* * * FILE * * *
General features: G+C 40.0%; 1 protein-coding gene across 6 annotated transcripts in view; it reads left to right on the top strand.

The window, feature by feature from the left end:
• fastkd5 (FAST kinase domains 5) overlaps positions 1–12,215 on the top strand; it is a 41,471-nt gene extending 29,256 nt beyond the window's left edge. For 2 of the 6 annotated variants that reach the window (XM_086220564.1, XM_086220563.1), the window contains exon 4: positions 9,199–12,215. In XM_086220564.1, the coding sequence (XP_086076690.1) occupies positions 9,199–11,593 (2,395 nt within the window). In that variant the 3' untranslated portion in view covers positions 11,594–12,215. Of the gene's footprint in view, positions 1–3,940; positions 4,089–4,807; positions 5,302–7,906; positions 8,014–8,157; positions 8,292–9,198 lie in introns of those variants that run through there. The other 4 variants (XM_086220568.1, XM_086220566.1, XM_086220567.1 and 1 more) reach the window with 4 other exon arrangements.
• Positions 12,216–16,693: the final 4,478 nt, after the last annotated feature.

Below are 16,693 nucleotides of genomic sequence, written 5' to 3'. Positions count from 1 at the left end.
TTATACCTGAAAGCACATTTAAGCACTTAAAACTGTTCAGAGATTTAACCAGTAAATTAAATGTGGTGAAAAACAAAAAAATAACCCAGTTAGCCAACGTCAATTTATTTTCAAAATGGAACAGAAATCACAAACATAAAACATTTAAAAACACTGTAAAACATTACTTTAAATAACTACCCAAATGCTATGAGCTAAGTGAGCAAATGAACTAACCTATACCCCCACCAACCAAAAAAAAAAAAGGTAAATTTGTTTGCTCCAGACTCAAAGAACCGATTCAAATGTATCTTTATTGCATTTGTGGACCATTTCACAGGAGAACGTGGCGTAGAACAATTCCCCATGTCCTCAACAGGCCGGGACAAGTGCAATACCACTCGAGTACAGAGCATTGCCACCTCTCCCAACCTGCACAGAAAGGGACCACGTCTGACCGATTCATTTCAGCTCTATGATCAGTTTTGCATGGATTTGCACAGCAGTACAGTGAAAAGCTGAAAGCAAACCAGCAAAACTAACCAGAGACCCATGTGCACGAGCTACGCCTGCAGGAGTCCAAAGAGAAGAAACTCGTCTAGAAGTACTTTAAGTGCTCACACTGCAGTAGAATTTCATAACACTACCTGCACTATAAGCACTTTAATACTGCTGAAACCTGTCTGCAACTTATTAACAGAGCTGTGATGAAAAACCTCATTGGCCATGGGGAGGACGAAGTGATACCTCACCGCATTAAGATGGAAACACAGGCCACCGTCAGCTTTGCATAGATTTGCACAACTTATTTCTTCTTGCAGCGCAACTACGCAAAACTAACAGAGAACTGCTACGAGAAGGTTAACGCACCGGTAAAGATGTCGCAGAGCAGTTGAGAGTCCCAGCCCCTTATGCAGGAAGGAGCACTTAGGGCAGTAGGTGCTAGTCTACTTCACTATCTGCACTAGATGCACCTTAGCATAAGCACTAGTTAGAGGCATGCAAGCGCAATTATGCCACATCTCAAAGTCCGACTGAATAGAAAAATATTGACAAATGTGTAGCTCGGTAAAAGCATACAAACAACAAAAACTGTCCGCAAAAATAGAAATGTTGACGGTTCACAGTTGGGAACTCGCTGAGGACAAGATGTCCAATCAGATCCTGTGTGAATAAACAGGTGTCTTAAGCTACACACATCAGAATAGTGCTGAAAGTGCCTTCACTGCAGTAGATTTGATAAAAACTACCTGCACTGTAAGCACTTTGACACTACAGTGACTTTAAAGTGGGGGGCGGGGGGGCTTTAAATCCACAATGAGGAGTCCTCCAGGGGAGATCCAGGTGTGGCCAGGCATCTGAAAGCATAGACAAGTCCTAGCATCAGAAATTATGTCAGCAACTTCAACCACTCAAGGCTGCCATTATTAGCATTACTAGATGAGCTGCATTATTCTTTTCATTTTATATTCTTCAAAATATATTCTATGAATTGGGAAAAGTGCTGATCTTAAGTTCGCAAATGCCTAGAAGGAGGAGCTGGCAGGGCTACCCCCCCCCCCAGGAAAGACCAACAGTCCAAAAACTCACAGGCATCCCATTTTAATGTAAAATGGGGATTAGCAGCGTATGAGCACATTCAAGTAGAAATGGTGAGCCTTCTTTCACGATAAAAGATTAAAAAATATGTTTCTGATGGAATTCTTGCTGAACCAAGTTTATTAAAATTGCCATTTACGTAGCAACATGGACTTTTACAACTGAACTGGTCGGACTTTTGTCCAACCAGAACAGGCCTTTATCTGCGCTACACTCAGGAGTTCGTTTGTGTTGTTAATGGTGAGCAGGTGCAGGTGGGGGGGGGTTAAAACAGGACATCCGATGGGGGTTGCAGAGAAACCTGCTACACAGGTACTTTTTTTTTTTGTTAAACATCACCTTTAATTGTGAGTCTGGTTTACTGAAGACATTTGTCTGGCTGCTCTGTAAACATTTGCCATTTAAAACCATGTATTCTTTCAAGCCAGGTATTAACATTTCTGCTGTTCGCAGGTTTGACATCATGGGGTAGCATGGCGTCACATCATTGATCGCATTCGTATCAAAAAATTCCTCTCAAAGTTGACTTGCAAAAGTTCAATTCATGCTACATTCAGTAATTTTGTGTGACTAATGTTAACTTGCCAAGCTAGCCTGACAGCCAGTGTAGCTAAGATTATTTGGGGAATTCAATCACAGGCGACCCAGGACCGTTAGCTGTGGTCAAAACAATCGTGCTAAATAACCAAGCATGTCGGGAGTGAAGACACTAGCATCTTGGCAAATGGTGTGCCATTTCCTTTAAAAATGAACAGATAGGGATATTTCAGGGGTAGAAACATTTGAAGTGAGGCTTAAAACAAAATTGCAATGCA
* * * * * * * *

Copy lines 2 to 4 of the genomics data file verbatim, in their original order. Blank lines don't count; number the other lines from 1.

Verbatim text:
The window, feature by feature from the left end:
• fastkd5 (FAST kinase domains 5) overlaps positions 1–12,215 on the top strand; it is a 41,471-nt gene extending 29,256 nt beyond the window's left edge. For 2 of the 6 annotated variants that reach the window (XM_086220564.1, XM_086220563.1), the window contains exon 4: positions 9,199–12,215. In XM_086220564.1, the coding sequence (XP_086076690.1) occupies positions 9,199–11,593 (2,395 nt within the window). In that variant the 3' untranslated portion in view covers positions 11,594–12,215. Of the gene's footprint in view, positions 1–3,940; positions 4,089–4,807; positions 5,302–7,906; positions 8,014–8,157; positions 8,292–9,198 lie in introns of those variants that run through there. The other 4 variants (XM_086220568.1, XM_086220566.1, XM_086220567.1 and 1 more) reach the window with 4 other exon arrangements.
• Positions 12,216–16,693: the final 4,478 nt, after the last annotated feature.